It is the 16th of August 2020. Welcome to the Christian History Almanac brought to you by 1517 at 1517.org, I'm Dan van Voorhis.
The year was 1794.
The French Revolution and its aftermath were vexing both France and the watching world. Democratic ideas and popular sovereignty were having a moment. But in Sweden… well, Sweden banned coffee in 1794. They had forbidden it several times in the 18th century, mainly on account of famed botanist Carl Linnaeus' claim that coffee caused senility and premature death.
Before the 1794 ban, King Gustav III disliked coffee and decided to prove that it was, in fact, unhealthy. He took a set of twins, one of whom had committed a crime, and forced the criminal brother to drink massive amounts of coffee while the brother had none. Gustav III was assassinated, presumably for other reasons, but the coffee/punishment experiment was also put to rest with the King. In 1794, it was re-banned not only on account of Linnaeus' studies and a royal distaste for the drink, but it was also seen as too cosmopolitan and foreign. After all, the French had developed a taste for it and look what it caused there.
Meanwhile, in the coffee mecca of Columbia, Antonio Nariño translated "the Declaration of the Rights of Man and the Citizen" into Spanish. The 1789 document was written by the Abbe Sieyes and the Marquis de Lafayette with input from Thomas Jefferson. The 19th-century democratic revolution in South America was on its way.
Back in France, the year 1794 saw the reign of terror claim tens of thousands of lives. However, a backlash against it took place in the French month of Thermidor, and soon Robespierre had his date with a guillotine. Part of Robespierre's unpopularity came with his decision to "de-Christianize" France. Of course, France has long had a troubled relationship with the "official church," whichever official church happened to be established at the time.
From the French Reformation to the Enlightenment and the Age of Revolutions, Christians of various stripes have been given special privileges, had those privileges taken away, been persecuted and chased away from their homelands. It was in the context of this ever-changing atmosphere that Jean-Henri Merle D'Augbine was born on this, the 16th of August, in 1794.
D'Augbine was the great-grandson of French Protestants who fled to Geneva during Protestant persecution in France. Jean-Henri would become one of the leading protestant church historians of his day and was a leading light for one of the more remarkable European revival movements in the 19th century.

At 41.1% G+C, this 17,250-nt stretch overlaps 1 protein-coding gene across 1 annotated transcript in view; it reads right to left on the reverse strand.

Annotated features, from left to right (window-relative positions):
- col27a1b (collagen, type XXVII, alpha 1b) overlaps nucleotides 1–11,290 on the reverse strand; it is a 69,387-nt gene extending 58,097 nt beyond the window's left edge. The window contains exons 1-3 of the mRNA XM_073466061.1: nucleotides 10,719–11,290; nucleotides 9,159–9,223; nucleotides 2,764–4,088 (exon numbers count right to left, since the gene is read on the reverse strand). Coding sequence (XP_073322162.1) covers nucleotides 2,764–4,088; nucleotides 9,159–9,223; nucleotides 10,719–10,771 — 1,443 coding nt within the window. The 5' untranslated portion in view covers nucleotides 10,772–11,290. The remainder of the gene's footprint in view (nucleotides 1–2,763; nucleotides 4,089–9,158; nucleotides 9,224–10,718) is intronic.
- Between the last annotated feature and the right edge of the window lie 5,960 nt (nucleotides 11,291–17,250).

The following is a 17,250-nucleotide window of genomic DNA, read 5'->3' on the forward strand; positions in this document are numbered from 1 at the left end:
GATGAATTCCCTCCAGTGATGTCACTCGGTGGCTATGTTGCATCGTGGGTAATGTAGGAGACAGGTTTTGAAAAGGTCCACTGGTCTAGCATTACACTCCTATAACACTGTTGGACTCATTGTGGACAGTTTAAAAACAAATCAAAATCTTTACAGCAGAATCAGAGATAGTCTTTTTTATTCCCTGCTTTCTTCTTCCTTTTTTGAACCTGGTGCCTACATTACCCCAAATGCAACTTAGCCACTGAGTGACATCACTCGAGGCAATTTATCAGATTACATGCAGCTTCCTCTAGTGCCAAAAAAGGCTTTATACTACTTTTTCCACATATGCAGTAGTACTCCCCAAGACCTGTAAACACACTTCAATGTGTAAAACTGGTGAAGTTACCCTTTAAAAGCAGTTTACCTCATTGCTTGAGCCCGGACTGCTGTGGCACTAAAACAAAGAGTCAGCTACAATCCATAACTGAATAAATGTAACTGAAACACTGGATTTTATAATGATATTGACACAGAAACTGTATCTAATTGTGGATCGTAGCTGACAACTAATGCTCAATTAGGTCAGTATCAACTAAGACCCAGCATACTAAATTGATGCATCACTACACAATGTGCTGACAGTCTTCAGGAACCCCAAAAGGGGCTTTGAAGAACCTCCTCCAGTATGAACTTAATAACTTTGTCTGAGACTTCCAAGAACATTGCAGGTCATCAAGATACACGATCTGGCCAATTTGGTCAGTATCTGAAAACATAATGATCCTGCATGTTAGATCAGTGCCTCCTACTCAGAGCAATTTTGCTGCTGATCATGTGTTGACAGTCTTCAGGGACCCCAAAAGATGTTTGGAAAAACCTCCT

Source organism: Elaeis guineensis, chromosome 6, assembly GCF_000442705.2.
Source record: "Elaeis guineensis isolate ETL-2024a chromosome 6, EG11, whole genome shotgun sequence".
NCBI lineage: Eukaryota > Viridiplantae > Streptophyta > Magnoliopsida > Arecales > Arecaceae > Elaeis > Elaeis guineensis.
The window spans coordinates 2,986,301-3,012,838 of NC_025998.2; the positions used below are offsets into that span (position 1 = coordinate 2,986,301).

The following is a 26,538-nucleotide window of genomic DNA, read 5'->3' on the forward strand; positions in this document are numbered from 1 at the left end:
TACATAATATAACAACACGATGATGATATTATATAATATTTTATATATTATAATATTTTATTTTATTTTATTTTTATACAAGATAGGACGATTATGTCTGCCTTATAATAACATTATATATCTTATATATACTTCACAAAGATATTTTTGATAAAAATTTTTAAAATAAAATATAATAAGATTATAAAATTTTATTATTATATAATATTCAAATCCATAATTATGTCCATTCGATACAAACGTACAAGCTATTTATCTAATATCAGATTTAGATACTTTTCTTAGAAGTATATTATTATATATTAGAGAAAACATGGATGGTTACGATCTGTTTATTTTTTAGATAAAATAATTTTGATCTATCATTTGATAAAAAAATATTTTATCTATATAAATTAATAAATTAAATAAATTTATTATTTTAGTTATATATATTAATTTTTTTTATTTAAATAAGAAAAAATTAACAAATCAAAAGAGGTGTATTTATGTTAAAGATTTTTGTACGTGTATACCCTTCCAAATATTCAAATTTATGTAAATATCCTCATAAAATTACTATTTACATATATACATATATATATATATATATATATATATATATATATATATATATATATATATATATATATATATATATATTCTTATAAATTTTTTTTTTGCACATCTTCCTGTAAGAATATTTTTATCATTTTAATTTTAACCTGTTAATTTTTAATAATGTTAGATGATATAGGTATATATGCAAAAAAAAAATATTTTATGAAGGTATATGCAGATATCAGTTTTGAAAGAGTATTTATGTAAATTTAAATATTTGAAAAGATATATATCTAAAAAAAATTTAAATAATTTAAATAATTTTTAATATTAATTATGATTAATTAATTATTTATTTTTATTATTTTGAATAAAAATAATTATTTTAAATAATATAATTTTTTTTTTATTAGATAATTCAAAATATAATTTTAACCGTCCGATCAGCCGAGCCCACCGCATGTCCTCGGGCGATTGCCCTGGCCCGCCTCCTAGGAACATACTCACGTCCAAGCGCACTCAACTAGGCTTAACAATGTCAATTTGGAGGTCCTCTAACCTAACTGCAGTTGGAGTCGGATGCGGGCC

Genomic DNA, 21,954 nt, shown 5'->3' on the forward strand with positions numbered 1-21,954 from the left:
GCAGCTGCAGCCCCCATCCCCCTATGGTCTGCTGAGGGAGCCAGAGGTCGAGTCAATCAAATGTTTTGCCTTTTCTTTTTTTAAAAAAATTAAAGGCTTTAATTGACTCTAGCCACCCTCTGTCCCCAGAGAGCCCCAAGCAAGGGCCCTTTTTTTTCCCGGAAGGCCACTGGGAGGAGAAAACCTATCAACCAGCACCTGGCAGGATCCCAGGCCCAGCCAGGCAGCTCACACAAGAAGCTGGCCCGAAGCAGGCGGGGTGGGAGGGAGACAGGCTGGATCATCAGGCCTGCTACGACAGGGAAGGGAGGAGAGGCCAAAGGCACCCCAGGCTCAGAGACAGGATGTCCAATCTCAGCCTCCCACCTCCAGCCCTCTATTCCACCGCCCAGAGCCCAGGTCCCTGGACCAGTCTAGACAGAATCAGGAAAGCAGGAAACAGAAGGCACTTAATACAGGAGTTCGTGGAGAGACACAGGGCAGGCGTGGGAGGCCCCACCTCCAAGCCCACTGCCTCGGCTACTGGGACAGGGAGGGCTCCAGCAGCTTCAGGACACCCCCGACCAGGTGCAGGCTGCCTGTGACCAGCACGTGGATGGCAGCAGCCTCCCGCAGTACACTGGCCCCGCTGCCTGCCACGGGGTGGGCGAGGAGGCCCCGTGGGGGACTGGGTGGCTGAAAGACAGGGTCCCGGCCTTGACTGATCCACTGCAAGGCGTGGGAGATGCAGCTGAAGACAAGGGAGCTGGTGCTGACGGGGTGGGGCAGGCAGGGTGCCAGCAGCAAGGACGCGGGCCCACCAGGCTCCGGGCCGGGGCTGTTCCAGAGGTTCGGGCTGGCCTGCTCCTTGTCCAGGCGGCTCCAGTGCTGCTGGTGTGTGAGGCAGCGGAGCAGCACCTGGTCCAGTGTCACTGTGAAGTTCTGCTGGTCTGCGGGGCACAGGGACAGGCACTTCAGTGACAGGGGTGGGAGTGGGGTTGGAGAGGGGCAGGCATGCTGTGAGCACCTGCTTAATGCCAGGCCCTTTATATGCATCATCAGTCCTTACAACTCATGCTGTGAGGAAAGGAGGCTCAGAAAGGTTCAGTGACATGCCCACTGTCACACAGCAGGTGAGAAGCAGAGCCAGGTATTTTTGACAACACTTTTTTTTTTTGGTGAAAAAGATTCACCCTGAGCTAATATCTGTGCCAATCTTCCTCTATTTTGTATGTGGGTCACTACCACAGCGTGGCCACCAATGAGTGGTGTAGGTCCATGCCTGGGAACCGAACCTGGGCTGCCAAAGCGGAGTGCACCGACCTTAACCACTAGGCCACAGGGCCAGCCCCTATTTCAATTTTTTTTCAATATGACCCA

Jean-Henri had entered the Academy of Geneva, hoping to follow in the footsteps of John Calvin. However, by the 19th century, the school had become a hotbed of dissenting theological views. Dismayed by its lack of connection to the Reformation, Jean Henri attended a home Bible study with the Scotsman Robert Haldane, who was traveling through Europe. The conservative Haldane and the conservative Genevans held each other in mutual respect, and Haldane wrote that in them, he saw "the cradle of the second Genevan Reformation." This was part of "Le Réveil," an almost American-style conservative theological revival that spread through parts of 19th century Europe.
D'Augbine was eventually ordained but decided to continue his travels and studies across Germany. It was in 1817 on the 300th anniversary of the Reformation that D'Augbine witnessed the attention given to the Reformers’ lives, but less attention was spent on their beliefs. This would inspire his massive tomes on the history of the Reformation of the sixteenth century and the history of the Reformation in Europe at the time of John Calvin. These histories were keen on the theological thought of the reformers more than on their impact socially. The chronicles were lauded for their attention to primary sources. While his works are no longer considered academically relevant, his work in its day helped to popularize Reformation history and thought as a discipline. D'Augbine would teach at an independent seminary in Geneva from 1831 until he died in 1872. Jean-Henri Merle D'Augbine, born on this the 16th of August, in 1794, was 78 years old.
The reading for today is a maxim from that giant of Swiss theologians. Karl Barth.
"No one can be saved – in virtue of what he can do. Everyone can be saved – in virtue of what God can do."
This has been the Christian History Almanac for the 16th of August 2020 brought to you by 1517 at 1517.org. The show is produced by Gustav III's greatest Nightmare, Christopher Gillespie of Coffee By Gillespie. The show is written and read by Dan van Voorhis. You can catch us here every day. and remember that the rumors of grace, forgiveness, and the redemption of all things are true…. Everything is going to be ok.